Our culinary heritage
Hungarian gastronomy is probably more famous about its unique base materials and several hundred years (or even thousand) old traditional methods of preparing food than the actual meals. Cooking in open air is the most important characteristic, meals prepared in a bogrács (a special Hungarian cooking cauldron), cauldron, roasting disc or open-air oven form the most ancient, and at the same time the most spectacular part of Hungarian gastronomic traditions.
In Hungary, people think of ground red paprika not only as a spice, but also as a medicine. Hot paprika increases the efficiency of saliva and gastric juices, thereby facilitating digestion. Its congestion effect eases rheumatic pain and mitigates migraines and sore throat. It cleans the respiratory organs and is useful in mitigating the symptoms of respiratory diseases and catarrhal bronchitis. Its capsaicin content is capable of decreasing the fatty tissue and blood flat levels, and of attacking cancerous cells.
The plants need lots of water and care. Paprika has to be harvested at the right moment, when it is neither unripe nor overripe. Paprikas are then stringed on long cords and are hung in the sun to start the drying process. This is the phase where paprika develops its characteristic aroma and beautiful red colour. During the drying process, the original green colour slowly turns into dark brown and finally ends up bright red. Then the stem and seeds are removed before the red, dried paprika is finely ground in paprika mills. The end product can be sweet or hot, depending on the paprika variety used.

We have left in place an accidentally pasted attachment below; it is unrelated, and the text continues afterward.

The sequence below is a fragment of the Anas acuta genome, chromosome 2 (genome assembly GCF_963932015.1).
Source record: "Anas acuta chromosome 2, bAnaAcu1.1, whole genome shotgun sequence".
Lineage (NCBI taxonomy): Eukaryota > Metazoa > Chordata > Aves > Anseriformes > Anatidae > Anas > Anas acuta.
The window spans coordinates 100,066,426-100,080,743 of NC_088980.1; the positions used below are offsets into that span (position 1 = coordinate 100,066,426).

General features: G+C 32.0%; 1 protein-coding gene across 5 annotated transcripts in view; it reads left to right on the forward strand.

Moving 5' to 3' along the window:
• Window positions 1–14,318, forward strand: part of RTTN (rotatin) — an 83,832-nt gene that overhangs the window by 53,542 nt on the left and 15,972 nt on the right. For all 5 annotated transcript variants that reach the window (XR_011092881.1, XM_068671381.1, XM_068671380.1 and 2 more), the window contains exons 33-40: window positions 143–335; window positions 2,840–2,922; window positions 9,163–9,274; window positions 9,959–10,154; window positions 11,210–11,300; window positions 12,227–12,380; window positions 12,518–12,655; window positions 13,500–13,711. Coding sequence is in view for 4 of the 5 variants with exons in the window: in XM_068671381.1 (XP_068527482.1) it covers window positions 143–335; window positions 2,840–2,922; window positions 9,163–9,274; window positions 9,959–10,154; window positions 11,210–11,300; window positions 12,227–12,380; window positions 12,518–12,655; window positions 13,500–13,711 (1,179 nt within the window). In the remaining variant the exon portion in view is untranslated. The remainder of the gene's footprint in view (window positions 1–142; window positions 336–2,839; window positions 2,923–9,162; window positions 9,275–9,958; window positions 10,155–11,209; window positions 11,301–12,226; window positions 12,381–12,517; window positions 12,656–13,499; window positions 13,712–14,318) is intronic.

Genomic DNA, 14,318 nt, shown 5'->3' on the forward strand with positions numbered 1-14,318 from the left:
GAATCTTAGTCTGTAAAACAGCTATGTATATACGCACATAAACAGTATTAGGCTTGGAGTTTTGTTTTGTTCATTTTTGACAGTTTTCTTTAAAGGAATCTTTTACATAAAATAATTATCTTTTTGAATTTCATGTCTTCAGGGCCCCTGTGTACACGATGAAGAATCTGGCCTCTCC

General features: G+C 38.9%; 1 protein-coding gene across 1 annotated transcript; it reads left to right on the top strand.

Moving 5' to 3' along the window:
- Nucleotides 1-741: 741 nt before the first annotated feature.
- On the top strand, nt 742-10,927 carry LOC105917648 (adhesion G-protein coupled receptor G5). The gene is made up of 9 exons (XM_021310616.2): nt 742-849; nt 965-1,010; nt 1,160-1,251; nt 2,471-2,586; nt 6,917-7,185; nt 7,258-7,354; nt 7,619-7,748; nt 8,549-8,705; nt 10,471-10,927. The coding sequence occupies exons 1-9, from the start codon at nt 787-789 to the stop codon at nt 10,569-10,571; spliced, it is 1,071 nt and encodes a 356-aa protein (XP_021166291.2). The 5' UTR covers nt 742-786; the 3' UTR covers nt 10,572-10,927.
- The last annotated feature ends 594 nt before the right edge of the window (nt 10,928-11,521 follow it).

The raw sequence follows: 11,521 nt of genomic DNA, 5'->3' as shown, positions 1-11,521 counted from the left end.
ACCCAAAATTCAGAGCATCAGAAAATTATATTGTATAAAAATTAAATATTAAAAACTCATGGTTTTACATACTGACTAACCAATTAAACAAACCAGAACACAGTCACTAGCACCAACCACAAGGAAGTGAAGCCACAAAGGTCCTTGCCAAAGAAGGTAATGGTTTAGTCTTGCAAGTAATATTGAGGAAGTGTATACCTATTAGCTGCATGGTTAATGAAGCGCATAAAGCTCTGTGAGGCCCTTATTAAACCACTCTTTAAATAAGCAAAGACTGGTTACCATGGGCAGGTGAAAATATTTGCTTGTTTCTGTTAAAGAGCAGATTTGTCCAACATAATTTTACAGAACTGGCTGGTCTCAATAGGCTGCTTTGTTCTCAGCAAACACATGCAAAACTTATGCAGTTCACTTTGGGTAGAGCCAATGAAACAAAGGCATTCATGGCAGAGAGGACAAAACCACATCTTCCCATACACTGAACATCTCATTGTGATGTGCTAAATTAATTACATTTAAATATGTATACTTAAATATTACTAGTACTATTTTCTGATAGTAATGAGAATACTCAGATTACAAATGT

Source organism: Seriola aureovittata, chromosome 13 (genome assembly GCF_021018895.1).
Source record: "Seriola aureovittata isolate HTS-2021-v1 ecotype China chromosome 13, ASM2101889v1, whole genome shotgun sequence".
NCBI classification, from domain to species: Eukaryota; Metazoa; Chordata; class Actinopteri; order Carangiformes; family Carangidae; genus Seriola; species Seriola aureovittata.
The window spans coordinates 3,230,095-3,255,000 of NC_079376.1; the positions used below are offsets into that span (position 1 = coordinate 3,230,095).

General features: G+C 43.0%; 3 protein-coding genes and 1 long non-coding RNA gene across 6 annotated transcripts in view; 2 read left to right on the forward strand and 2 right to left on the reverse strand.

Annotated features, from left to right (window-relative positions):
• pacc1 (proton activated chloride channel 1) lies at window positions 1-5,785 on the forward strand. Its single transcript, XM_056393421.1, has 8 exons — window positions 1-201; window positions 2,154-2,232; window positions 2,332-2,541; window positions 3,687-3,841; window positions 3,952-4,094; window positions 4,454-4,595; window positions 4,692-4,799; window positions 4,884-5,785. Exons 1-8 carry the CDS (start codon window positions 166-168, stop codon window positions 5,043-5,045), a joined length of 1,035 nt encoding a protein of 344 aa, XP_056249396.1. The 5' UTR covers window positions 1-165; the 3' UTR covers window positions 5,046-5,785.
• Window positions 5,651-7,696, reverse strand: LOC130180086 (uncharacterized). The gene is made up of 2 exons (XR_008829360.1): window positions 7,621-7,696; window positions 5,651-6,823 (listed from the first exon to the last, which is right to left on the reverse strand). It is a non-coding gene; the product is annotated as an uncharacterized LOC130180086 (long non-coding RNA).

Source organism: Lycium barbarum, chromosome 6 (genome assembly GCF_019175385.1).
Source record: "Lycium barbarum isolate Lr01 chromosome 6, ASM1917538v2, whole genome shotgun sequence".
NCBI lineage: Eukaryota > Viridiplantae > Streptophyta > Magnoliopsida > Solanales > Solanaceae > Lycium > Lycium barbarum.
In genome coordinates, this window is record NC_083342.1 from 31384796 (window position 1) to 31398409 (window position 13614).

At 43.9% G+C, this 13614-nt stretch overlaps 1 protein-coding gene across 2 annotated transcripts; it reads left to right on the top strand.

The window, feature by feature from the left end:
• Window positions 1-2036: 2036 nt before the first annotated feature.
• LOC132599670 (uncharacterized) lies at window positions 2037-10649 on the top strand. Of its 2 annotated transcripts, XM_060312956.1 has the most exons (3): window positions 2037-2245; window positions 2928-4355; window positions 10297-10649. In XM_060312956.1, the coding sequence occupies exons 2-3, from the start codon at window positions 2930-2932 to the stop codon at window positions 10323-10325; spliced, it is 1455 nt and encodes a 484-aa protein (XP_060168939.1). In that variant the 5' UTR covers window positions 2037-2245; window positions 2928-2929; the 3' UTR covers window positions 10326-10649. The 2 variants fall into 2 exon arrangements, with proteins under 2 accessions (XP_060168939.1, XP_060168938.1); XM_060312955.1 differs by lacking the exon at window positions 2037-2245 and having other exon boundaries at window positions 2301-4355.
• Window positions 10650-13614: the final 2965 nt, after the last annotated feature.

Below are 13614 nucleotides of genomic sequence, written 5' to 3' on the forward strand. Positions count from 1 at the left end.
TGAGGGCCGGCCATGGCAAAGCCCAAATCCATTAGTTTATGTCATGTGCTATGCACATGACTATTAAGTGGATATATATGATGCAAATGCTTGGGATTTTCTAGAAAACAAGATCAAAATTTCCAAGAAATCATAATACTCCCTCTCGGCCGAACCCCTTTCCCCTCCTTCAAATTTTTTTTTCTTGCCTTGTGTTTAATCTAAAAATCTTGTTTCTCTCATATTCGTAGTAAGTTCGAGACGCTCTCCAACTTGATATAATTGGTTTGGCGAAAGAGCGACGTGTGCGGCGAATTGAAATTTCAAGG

Probably the most original smoked sausage variety in Hungary - with its preparation criteria slowly but steadily disappearing into oblivion. No wonder that real, traditional Csabai sausage can only be made by those who are both experienced and dedicated enough.
Fattened goose liver is one of the most characteristic and unique base materials of Hungarian gastronomy.
What is most revealing about the Hungarian grey cattle, indigenous in the Carpathian Basin only, is that already in the 15th century our Hungarian ancestors traded them in a spectacular fashion: they drove the cattle that had fattened on the rich Hungarian grazing lands straight from the plains to the markets of Vienna, Munich, Strasbourg and Venice. The illness-resistant grey cattle swam through the Danube by the thousands practically without significant cattle loss, in order to supply butchers in Western Europe with their favourite type of meat.
Although many mistakenly call mangalica an indigenous breed of pig, they are unique in the sense that this breed is present exclusively in Hungary. Mangalica are protected by law and their history goes back several hundred years. Mangalica are a crossbreed from several different breeds, the genetic stock of which is dominated by a Serbian breed called Sumadia, but Bakonyi pig and wild boar were also involved in the birth of this new breed that gives more fat and finer meat.
Although bogrács-type cauldrons can be found on all five continents, the nomadic horse nations were the first to use them. Consequently, the conquering Hungarians already were already seasoned users of the bogrács – back then these cauldrons were made from earthenware.
There are two basic types of bogrács: one is for cooking goulash and the other is for fish; their shapes are different, the former has a wider upper part, while the latter has a wider lower part. Probably the two most important and special national dishes are made in these special cauldrons: goulash and fisherman’s soup.